Alec Nevala-Lee

Thoughts on art, creativity, and the writing life.

Watching with the hive mind

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Charles Dance on Game of Thrones

Occasionally, when I’m sitting through an episode of Game of Thrones, it’ll cross my mind that I enjoy reading and thinking about this show more than the experience of actually watching it. This isn’t always true: when the series is at its best, as in the back half of this weekend’s season finale, it’s every bit as gripping and emotional as it once promised to be. Still, the past ten episodes have sometimes felt like a slog, with the show’s most compelling character confined to a prison cell for most of the season and endless minutes devoted to the weakest of subplots. As Todd VanDerWerff of The A.V. Club has shrewdly pointed out, the show sometimes feels like a mix tape of big moments and climaxes interspersed at random between long stretches of inactivity, and as much as I admire showrunners David Benioff and D.B. Weiss for making such an unwieldy narrative work at all, I still feel that dividing the third book across two seasons was a mistake. There’s a reason why the second season, which had to make some hard cuts and choices to fit all of A Clash of Kings into ten hours, is by far the show’s finest, and I’d love to see a fan edit that compressed A Storm of Swords into a similar space.

Yet the fact that I’m talking about “fan edits” at all speaks to the degree to which the way we’ve watched television has changed over the past decade. It’s been pointed out more than once that the rise of the golden age of television coincided almost perfectly with the emergence of online fandoms and extended weekly reviews. As in many things, it’s hard to figure out which way the causal arrow runs—it’s possible that the abundance of great television fueled passionate online discussion, rather than the other way around—but there’s no question that the Internet has resulted in fundamental shifts in our viewing habits in at least three ways. It makes it possible for critics to post insanely detailed breakdowns episode by episode, with none of the physical constraints of printed media: it’s difficult to imagine a lovingly obsessive writeup like Tom and Lorenzo’s Mad Style, for instance, existing in any other form. The easy availability of streaming options allows us to regard a television series as one big unit of narrative, which opens up new forms of storytelling. And given all the venues where fans can read and post commentary in real time, what used to be a highly solitary activity is now a collective one, with each show eagerly consumed by something approaching a hive mind.

Jon Hamm and Matthew Weiner on the set of Mad Men

Ultimately, it’s a situation that nurtures and rewards ambitious narratives, both by keeping alive smaller shows that might not have survived ten years ago—even Community lasted longer than anyone could have expected—and by encouraging creators to take greater risks. There’s a sense in which someone like Matthew Weiner has been enabled and liberated by the level of scrutiny Mad Men receives to make the show ever more detailed and complex: it’s easier to drop in small touches and extended payoffs when you know that viewers are paying attention, or at least have recourse to power users who highlight the show’s choices for the benefit of others. I watch Mad Men with about as much care as any viewer can, but when I go online to read the recaps, I’m constantly alerted to tiny details and callbacks I missed the first time around. This doesn’t mean that the show doesn’t work in its own right: it functions, by design, on multiple levels, and there’s no question that it offers plenty to enjoy for viewers who are more concerned with surface pleasures. Yet the conversation and analysis that the show inspires has started to feel like an integral part of the experience, a chance to tap into the headspace of that perfect viewer on which nothing is lost.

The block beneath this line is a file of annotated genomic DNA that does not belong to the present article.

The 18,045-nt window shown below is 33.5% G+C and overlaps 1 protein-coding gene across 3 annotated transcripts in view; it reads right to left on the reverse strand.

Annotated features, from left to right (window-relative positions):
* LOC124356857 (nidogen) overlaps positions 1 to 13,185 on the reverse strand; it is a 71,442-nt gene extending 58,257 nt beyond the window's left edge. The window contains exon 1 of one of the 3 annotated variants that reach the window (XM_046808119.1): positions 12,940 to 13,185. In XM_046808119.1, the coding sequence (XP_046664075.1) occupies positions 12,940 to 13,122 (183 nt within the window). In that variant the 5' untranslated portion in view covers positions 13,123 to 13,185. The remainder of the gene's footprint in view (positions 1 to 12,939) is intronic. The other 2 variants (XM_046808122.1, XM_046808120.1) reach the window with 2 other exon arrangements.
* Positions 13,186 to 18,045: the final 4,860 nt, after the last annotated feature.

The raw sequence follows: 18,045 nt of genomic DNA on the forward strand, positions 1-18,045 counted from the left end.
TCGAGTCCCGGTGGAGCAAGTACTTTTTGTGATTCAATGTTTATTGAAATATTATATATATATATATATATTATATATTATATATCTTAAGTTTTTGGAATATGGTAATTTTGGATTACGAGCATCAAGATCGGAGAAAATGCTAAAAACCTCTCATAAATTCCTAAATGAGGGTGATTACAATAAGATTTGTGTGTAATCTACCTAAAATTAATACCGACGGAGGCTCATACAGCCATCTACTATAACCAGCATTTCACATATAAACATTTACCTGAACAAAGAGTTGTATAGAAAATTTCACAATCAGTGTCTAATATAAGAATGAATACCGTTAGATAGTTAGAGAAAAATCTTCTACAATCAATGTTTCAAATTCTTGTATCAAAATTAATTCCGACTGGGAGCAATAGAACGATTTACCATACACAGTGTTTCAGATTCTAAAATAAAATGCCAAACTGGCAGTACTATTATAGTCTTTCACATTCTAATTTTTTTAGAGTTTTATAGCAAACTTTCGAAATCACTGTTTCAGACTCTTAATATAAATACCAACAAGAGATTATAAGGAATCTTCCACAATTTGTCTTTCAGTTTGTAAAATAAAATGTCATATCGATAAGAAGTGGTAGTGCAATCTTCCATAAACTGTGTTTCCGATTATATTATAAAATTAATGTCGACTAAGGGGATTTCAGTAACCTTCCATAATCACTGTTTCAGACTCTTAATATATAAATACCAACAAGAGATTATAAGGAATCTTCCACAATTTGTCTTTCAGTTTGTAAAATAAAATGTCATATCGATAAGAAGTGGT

And the fact that this perfect viewer exists, if only in the aggregate, is central to the renaissance in modern television. Of all art forms, television was the one best equipped to meet and fulfill a collective increase in narrative intelligence: unlike literature or film, it allows the story and its interpretation to unfold in parallel, and the combination results in levels of complexity that few other kinds of popular entertainment would be able to sustain. (In a strange way, the situation also serves as an unexpected argument for the importance of the weekly episode. Orange is the New Black is as rich as any show on the air today, but because we’re all watching it at different rates, there isn’t the same sense of collaborative viewing and appreciation that we get when a show parcels itself out over time.) Not every show needs to push the envelope, of course, and it’s important to meet the basic requirements of plot, character, and suspense on their broadest levels even as it becomes possible to drill ever deeper. But if every form of art naturally rises, or falls, to the level of its audience, it’s no surprise that television has evolved into such incredible forms. We may not be any smarter as individuals, but together, we’re more than worthy of the best that television can provide.

Written by nevalalee

June 17, 2014 at 9:44 am

One Response

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  1. Japan had this figured out a long time ago, and with water coolers instead of the internet. Having a bunch of people to talk with about your favorite show — hunt for clues! decipher motives! makes the whole thing a lot more engaging.


    June 17, 2014 at 11:58 am

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